Study documents devastating effects of Long COVID two years after infection

A study recently published in Nature Medicine comprehensively assessed for the first time a broad range of impacts of COVID-19 up to two years after SARS-CoV-2 infection. It found that of 80 long-term consequences or sequelae of the disease, individuals with past infection remained at risk for 48 or 60 percent of them at two years post-infection. This compared to an elevated risk at one year post-infection for 69 or 86 percent of sequelae.

The implications of this fundamental result are staggering. It means that long past infection, people remain at risk for a broad array of serious, life-threatening health events impacting over half their body systems.

These events include hospitalization, stroke, chest pain, development of a variety of heart arrhythmias, heart failure, blood clots, dizziness, diarrhea, vomiting, kidney failure, loss of hearing, and loss of smell. They also include the onset of a variety of disorders including diabetes, inflammation of the pancreas, irritable bowel syndrome, liver abnormalities, mental disorders, opioid use disorder, joint pain, muscle pain, arthritis, headache disorders, memory disorders, and shortness of breath.

Relative risks by days after infection plotted for time periods of 30–90, 91–180, 181–360, 361–540 and 541–720 days after infection, labeled by the last day of the corresponding time period. Heatmaps include (top row) nonhospitalized for COVID-19 during the acute phase of the disease (n = 118,238) corresponding to each sequela and (bottom row) COVID-19 hospitalization during the acute phase of the disease (n = 20,580). Relative risks were estimated in comparison to a noninfected control (n = 5,985,227). Sequelae are grouped by organ system. ACD, acute coronary disease; AIM, abnormal involuntary movements; AKI, acute kidney injury; CKD, chronic kidney disease; DVT, deep vein thrombosis; ESKD, end-stage kidney disease; GAD, general anxiety disorder; GERD, gastroesophageal reflux disease; IBS, irritable bowel syndrome; ICM, ischemic cardiomyopathy; ILD, interstitial lung disease; MI, myocardial infarction; NCD, neurocognitive decline; NICM, nonischemic cardiomyopathy; PTSD, post-traumatic stress disorder; PUD, peptic ulcer disease; TIA, transient ischemic attack; VTE, venous thromboembolism. NS, non-significant. [Photo by Bowe, B., Xie, Y. & Al-Aly, Z / CC BY 4.0]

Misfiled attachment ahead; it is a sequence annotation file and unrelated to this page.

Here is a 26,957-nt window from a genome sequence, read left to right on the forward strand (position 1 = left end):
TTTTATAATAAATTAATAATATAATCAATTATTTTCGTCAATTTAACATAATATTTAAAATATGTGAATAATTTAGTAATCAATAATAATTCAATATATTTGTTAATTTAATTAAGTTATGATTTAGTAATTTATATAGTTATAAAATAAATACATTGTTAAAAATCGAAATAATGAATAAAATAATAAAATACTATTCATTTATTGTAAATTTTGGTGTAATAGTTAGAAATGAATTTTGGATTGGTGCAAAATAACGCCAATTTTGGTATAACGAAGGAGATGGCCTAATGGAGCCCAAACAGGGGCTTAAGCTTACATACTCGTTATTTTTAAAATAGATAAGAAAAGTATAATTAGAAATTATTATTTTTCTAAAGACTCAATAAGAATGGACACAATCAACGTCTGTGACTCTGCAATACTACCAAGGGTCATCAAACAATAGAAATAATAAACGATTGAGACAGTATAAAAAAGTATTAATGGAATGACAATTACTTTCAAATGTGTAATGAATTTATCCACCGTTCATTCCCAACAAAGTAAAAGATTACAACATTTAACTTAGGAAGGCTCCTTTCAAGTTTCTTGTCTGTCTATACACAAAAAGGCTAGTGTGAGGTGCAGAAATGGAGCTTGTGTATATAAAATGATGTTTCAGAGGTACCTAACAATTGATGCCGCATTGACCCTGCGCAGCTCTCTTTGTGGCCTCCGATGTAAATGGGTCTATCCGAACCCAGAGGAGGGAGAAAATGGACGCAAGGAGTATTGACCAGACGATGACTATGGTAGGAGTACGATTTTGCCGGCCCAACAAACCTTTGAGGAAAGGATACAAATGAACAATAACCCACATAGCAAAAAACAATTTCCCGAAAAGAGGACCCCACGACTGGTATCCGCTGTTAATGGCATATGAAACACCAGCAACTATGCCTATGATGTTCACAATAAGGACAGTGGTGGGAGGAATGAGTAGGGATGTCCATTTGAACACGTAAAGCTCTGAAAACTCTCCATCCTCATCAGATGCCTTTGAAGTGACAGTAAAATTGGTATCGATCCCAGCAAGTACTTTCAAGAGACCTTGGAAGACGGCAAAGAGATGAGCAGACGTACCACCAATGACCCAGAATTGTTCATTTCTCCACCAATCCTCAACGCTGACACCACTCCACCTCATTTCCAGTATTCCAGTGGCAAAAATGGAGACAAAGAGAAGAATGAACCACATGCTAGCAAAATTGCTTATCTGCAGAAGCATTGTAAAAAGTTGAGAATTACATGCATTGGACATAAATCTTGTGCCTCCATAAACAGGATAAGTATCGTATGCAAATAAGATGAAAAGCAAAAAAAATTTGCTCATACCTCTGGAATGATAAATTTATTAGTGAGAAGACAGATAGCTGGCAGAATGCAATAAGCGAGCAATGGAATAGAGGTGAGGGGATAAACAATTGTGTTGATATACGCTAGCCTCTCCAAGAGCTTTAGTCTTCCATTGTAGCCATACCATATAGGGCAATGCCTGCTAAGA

If there is any good news in the study, it is that the risks nearly all declined over time, including a return to baseline risk relative to the control group for some of the most serious events such as heart attack, pericarditis and myocarditis, cardiac arrest and death.

However, the risk did increase over two years for some events such as the development of inflammation of the bile ducts, called cholangitis. Furthermore, for the 60 percent of sequelae where the risk remains elevated, the rate of reduction of risk is considerably flattened over time, suggesting these risks could remain elevated above normal for a long time to come.

The study, conducted by noted Long COVID researcher Dr. Ziyad Al-Aly and his team at the Washington University in St. Louis, examined the differential risks for COVID-19 patients who had been hospitalized with the disease vs. those who had not. It found that individuals who had been hospitalized with COVID-19 had significantly higher risks over time for all sequelae, including at two years post-infection, than those who had not been hospitalized.

Notably, hospitalized individuals remained at significantly increased risk of death at two years post-infection, whereas individuals not hospitalized for COVID-19 had a risk of death similar to the control group after two years. The hospitalized cohort remained at elevated risk for 65 percent of COVID-19 sequelae at two years versus 60 percent for the overall COVID-19 population.

Individuals infected but not hospitalized for COVID-19 remained at elevated risk for 31 percent of sequelae at two years, including cardiovascular, coagulation, endocrine, gastrointestinal, kidney, mental health, musculoskeletal and neurologic sequelae.

Looking at changes in risk over time, these non-hospitalized individuals’ risk of death returned to baseline after 6 months post-infection. Their risk of hospitalization only returned to baseline in the final three months of the two-year period, meaning they were at increased risk of hospitalization for approximately 1.75 years post-infection. This was also the case for another 20 sequelae for which non-hospitalized patients returned to a baseline risk at two years, meaning that non-hospitalized patients are at risk for 57 percent of sequelae for 1.75 years.

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